The Mitt Romney Unicorn Spoof: What It’s All About
They call themselves “corners,” and the movement has been called “unicornism” or the “unicorner movement.” What’s it all about?
LeftAction.com‘s Unicorn spoof was a reaction to Arizona Secretary of State Ken Bennett’s threat to keep Obama off the ballot in November, based on false claims that Obama was not born in the US. To appease 1,200 “birthers” who emailed him saying that Obama was born in Kenya, Bennett launched an investigation into Obama’s birthplace, demanding that Hawaii send him proof that Obama was born in the US.
Many of the “facts” supporting Romney’s status as a unicorn are taken directly from a well-publicized conversation between Donald Trump and Wolf Blitzer on Tuesday. When Blitzer challenged Trump’s claims that Obama was born in Kenya, Trump repeatedly said, “Many people say so,” and “Many people believe it.” Challenged by Blitzer on the birth announcement that appeared in a Hawaii newspaper days after Obama’s birth, Trump alleged that everyone knows that “many people” put false birth announcements in newspapers, and contended that the hospital was in on the conspiracy.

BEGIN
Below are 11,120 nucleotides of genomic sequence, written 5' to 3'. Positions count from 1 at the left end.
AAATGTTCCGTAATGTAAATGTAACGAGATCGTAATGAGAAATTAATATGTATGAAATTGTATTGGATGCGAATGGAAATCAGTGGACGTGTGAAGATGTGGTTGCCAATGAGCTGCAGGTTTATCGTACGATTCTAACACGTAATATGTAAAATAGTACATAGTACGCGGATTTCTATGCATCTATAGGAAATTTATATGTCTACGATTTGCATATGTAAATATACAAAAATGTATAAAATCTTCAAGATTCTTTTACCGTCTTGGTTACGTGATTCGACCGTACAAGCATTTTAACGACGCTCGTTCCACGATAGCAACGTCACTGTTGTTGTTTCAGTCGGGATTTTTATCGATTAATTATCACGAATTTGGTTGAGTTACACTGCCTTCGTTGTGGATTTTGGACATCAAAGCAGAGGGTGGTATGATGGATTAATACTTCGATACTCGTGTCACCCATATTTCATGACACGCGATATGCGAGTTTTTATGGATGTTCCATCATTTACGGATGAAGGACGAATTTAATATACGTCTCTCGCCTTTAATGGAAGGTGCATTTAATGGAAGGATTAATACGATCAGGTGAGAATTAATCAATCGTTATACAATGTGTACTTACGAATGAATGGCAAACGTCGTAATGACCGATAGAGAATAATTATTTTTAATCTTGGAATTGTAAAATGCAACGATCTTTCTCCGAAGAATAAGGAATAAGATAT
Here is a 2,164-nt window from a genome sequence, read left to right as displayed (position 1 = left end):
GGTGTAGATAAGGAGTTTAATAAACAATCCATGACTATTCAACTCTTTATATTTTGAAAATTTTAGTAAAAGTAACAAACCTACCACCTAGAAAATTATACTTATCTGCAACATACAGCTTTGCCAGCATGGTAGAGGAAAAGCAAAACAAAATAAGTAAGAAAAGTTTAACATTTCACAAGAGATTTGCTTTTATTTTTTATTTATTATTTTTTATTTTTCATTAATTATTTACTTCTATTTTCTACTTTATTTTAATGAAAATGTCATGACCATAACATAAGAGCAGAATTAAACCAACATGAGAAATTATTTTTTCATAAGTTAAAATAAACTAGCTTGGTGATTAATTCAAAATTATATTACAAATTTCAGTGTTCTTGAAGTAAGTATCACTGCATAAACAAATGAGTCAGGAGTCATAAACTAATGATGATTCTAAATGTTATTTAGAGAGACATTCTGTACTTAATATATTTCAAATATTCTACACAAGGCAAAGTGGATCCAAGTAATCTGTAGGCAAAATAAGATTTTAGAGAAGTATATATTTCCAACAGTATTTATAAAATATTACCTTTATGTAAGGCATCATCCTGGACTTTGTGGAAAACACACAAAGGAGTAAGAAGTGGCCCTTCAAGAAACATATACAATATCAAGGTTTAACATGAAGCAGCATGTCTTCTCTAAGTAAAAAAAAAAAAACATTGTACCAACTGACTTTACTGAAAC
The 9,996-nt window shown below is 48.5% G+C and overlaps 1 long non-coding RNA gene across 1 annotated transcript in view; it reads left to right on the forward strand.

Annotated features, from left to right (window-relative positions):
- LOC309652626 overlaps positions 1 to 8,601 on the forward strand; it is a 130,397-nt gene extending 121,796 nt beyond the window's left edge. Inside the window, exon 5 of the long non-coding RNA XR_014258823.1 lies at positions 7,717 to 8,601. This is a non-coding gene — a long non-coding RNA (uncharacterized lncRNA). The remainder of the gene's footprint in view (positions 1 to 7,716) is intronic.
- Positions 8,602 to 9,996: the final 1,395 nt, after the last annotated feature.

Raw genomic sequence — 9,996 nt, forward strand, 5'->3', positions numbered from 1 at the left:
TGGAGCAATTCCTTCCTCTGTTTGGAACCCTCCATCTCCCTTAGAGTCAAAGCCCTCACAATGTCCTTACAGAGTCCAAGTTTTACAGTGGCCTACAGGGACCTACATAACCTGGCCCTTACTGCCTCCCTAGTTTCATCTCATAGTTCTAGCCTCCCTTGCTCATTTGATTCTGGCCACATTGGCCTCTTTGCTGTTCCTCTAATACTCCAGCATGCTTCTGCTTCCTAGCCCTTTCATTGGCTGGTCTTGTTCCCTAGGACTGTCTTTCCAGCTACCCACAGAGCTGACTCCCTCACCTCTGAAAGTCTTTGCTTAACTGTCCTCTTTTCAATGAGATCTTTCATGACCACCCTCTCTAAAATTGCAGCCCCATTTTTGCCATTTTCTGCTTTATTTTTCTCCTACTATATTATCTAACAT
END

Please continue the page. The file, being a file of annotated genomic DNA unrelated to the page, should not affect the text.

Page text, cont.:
Hours after Trump went on the air to vocalize, once again, claims so absurd that even the anchors at Fox News discount them as lunacy, Trump hosted a fundraiser for Romney that was expected to raise upwards of two million dollars. While Romney himself says that he does not believe Obama was born in Kenya, he has done nothing to distance himself from the birther movement’s most outspoken and high-profile mouthpiece. Far from it, the two appear cozier than ever. While I don’t agree with Romney’s policies, I personally think he is probably a far better man than Trump, whose frequent narcissistic ramblings about his own wealth, not to mention his four bankrupt businesses and trade-em-in-for-a-younger-model philosophy on marriage, give him a veneer of slickness that seems very much at odds with Romney’s wholesome image. The fact that Romney apparently feels no need to take a firm stand against Trump’s campaign of falsehood–as opposed to simply saying that “I don’t agree with all the people that support me“–should be cause for alarm.